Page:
Later, they found out they had unknowingly outbid their longtime pal, author and humorist Fran Lebowitz, on one of the apartments. “She brings it up all the time. She says ‘How is my apartment?’ ” Mr. Fallon said. “When we named our daughter Fran, she was like, ‘What else do you want from me?’ ”

Mr. Fallon joked that he’d happily let Ms. Lebowitz move in with the family. “Just what she wants,” his wife added, “roommates.”

As they expanded, the couple restored window frames and casings, hardwood floors and fireplaces. They even convinced the contractors to retrofit one of the building’s old turrets that runs along the edge of all three floors of the apartment. On the top floor, they built out the turret to look like the inside of an old tree. Inside, they put a napping area from which they can look up and see the branches of the tree and twinkling lights.

“My design rule is that as soon as someone tells me what something is supposed to be, I start going in the opposite direction,” Ms. Juvonen said. “Like, oh really, that has to be a corner? OK then, I’m going to blast it out and make a bubble wall. I’m really not afraid. I have a tool belt, I have a hammer, I have every nail accessory known to man.”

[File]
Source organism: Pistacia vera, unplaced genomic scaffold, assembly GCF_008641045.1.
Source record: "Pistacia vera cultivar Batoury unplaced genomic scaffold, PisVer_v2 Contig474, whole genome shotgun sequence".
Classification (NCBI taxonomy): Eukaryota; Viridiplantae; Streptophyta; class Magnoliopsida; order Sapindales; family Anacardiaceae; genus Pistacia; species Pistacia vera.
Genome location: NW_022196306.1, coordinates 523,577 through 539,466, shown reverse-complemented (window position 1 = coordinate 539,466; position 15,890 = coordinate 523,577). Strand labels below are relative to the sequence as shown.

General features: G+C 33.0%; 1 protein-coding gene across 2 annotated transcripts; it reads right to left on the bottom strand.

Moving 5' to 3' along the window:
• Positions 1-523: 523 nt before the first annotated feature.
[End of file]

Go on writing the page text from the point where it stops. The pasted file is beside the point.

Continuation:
The couple said they are selling the apartment because after months spent at their house in Sagaponack, N.Y., during the pandemic, it makes sense to make the suburbs their base and for Mr. Fallon to commute to work in the city. They are just the latest New York family to make a lifestyle change amid the Covid-19 crisis. On a recent walk around the neighborhood, the main entrance to the Gramercy Park Hotel was dark, and wooden huts lined the streets for chilly outdoor dining.

Listing agents Jeremy V. Stein and Debbie Korb of Sotheby’s International Realty said the home is specifically tailored to the couple’s needs but could be reconfigured to a buyer’s prerogative. The New York market, while hit hard by the pandemic, appears to be in the early stages of recovery and has posted strong contract activity over the past few weeks, Mr. Stein said.

Despite the move, Mr. Fallon said he believes in the city’s recovery. “I’m a lifelong New Yorker; you’ll still see me at restaurants, Knicks games and Broadway shows,” he said. “My job is here, my studio is here and a piece of my heart is here. My life will still revolve around this city.”

Corrections & Amplifications
The portrait of Adam Sandler in the Fallon home was painted by artist Colleen Barry. An earlier version of this article incorrectly said it was painted by actress Drew Barrymore. (Corrected on March 10, 2021.)